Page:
Definition of nativism in English:


Line breaks: na¦tiv|ism
Pronunciation: /ˈneɪtɪvɪz(ə)m


[mass noun]
1The theory that concepts, mental capacities, and mental structures are innate rather than acquired by learning.
More example sentences
  • But history leads me to agree with the author that nativism and racism are powerful populist impulses pretty much everywhere.
  • He initiates the central skirmish of this book by tracing a dividing line between Chomsky's nativism and the so-called New Synthesis Psychology.
2chiefly US The policy of protecting the interests of native-born or established inhabitants against those of immigrants.
More example sentences
  • Nineteenth-century common-school advocates combined a desire for creating a liberal democratic citizenry with xenophobia, anti-Catholicism, and nativism.
  • Nonetheless, this era had the same conflicts (over cultural diversity and nativism, for example) as later periods, and established lasting policies toward immigrants and aliens.
  • There will be a spasm of nativism and anti-immigrant feelings that we have not seen in a long time.
3A return to or emphasis on indigenous customs, in opposition to outside influences.
More example sentences
  • Multiculturalism stands as the heir to nineteenth-century nativism not by any explicit hostility to Catholicism, but rather through its explicit, if sometimes obtuse, hostility to culture.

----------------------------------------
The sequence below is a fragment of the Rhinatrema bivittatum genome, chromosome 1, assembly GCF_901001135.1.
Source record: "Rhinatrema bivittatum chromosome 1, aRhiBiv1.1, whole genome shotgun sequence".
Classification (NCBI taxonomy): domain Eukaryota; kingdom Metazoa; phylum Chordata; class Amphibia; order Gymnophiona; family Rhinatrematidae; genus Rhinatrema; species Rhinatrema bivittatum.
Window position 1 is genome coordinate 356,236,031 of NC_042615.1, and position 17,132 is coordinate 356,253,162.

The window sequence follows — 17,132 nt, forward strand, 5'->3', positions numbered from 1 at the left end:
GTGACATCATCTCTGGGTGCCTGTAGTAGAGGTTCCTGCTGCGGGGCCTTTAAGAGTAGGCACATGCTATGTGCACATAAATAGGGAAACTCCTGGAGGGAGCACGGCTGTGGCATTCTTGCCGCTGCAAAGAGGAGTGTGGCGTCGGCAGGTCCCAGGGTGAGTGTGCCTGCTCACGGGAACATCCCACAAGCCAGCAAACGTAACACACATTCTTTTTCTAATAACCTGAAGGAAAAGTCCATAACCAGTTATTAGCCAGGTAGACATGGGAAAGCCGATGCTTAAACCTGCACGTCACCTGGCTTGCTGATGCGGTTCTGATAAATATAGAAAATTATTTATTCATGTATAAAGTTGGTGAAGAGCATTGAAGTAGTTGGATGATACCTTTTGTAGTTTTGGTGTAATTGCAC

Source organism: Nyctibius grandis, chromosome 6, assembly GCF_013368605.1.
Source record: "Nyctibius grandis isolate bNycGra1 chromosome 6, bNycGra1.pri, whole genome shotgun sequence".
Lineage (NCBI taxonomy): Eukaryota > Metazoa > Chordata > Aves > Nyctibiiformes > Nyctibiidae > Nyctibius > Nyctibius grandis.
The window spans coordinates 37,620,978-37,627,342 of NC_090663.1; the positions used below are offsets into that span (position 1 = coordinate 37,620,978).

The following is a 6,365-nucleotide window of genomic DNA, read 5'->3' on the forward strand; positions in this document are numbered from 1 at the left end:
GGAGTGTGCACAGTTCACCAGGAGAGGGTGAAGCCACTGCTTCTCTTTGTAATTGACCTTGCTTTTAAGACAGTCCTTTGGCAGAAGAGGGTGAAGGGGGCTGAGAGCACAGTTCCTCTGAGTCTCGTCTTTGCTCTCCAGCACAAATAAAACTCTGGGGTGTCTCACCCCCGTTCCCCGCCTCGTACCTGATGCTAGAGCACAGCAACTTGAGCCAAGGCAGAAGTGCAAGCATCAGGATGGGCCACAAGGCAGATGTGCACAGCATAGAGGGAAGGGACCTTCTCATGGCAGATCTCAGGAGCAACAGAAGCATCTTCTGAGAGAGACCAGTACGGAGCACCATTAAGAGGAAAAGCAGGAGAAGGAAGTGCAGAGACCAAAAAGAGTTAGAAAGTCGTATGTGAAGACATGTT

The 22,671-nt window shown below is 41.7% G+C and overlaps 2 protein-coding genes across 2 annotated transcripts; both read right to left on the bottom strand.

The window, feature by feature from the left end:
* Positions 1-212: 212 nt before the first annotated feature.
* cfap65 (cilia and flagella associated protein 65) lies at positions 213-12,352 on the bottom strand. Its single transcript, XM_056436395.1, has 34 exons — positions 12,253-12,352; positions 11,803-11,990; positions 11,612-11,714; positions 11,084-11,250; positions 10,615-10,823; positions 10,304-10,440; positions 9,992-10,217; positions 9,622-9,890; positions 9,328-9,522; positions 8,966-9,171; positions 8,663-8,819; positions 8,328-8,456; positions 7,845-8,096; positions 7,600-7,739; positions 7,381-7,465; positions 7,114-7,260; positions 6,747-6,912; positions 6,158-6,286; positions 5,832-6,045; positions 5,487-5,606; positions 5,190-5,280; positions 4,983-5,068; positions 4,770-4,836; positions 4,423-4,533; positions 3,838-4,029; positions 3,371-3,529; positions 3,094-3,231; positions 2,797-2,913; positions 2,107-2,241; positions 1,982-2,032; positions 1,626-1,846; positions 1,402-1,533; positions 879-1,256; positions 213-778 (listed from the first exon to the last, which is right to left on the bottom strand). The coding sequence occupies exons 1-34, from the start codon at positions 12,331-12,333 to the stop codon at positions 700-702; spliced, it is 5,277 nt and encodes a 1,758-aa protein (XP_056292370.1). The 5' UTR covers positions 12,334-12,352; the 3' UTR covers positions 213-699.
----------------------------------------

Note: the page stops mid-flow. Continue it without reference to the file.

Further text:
noun & adjective
More example sentences
  • But such talk inflamed nativists, and they and their Catholic foes were juggled by the various political parties from mid-century onward.
  • The immigrant-bashing nativists will battle the free marketeers.
  • We see echoes of this perspective in the writings of Noam Chomsky and Jerry Fodor, self-identified nativists.


More example sentences
  • The white slave panic of 1909-10 provoked an even more irrational and nativistic wave of government intrusiveness.
  • Their nativistic posture that the ‘indigenous peoples put themselves on the map’ would erase the essential role of the researcher through their politicized rhetoric.
  • Such antipathy, especially toward strong forms of bilingual education, is rooted in nativistic and melting pot ideologies that tend to demonize the ‘other.’

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Word of the day punctum
Pronunciation: ˈpʌŋ(k)təm
a small, distinct point